Mr. Kristof said in his statement that he was interested in hearing what Oregonians thought about his possible bid.
“I have friends trying to convince me that here in Oregon, we need new leadership from outside the broken political system,” he said. “All I know for sure is that we need someone with leadership and vision so that folks from all over the state can come together to get us back on track.”
The Biden administration on Monday transferred its first detainee out of Guantánamo Bay, repatriating a Moroccan man who had been recommended for discharge from the wartime prison starting in 2016 but nevertheless remained there during the Trump years.
The transfer of the man, Abdul Latif Nasser, 56, was the first sign of a renewed effort under President Biden to winnow the population of prisoners by sending them to other countries that promise to ensure the men remain under security measures. Mr. Nasser was never charged with a crime.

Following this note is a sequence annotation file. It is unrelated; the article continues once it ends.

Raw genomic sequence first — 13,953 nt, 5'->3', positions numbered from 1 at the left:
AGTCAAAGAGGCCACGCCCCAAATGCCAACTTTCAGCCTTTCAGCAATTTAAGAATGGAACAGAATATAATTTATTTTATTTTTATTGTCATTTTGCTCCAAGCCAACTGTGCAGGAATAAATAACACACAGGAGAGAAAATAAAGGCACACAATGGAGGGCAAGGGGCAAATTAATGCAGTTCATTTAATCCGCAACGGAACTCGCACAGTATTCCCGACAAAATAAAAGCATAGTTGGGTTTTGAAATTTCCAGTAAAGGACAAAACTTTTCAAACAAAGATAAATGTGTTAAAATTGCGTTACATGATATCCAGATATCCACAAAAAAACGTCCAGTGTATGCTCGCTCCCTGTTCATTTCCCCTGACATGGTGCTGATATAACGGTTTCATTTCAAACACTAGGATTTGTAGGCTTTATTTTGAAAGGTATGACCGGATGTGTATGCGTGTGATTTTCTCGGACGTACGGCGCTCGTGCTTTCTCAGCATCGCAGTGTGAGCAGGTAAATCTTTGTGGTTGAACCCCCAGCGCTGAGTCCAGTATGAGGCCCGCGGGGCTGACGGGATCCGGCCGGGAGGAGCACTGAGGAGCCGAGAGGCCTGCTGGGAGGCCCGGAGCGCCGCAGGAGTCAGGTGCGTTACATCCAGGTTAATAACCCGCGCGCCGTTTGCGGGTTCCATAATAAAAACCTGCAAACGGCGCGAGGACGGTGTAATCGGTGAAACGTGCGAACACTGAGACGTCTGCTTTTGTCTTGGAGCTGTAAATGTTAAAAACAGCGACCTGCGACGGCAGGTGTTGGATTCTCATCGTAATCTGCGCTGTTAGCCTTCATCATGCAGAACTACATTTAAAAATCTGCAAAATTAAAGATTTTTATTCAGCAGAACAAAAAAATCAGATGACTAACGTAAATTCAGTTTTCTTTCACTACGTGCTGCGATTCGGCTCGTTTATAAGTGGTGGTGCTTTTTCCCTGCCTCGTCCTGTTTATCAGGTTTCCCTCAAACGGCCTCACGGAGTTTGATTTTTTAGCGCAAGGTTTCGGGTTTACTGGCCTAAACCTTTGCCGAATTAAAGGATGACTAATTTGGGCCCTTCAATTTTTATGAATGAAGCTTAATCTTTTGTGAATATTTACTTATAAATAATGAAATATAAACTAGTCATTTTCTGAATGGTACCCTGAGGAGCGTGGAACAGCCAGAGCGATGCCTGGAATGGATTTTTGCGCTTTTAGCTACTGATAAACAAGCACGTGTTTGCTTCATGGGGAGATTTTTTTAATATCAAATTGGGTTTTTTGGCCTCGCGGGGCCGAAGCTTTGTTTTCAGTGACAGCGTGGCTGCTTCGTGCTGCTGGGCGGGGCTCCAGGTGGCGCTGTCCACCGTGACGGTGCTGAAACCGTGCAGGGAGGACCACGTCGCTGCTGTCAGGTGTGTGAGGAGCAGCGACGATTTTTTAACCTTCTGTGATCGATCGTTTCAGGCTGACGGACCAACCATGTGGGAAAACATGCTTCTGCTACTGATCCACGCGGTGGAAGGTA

The transfer process, which was pursued by the George W. Bush and Barack Obama administrations, had atrophied under Donald J. Trump. With Mr. Nasser’s departure, there are now 39 prisoners at Guantánamo, 11 of whom have been charged with war crimes. At its peak in the years after the Sept. 11, 2001, attacks and the invasion of Afghanistan, the prison complex at the U.S. naval base there held about 675 men.
The remaining 28 prisoners who have not been charged during the nearly two decades they have been in custody are held as Mr. Nasser had been — as indefinite law-of-war detainees in the armed conflict against Al Qaeda. Of those, 10 have been recommended for transfer with security arrangements by a federal parole-like panel.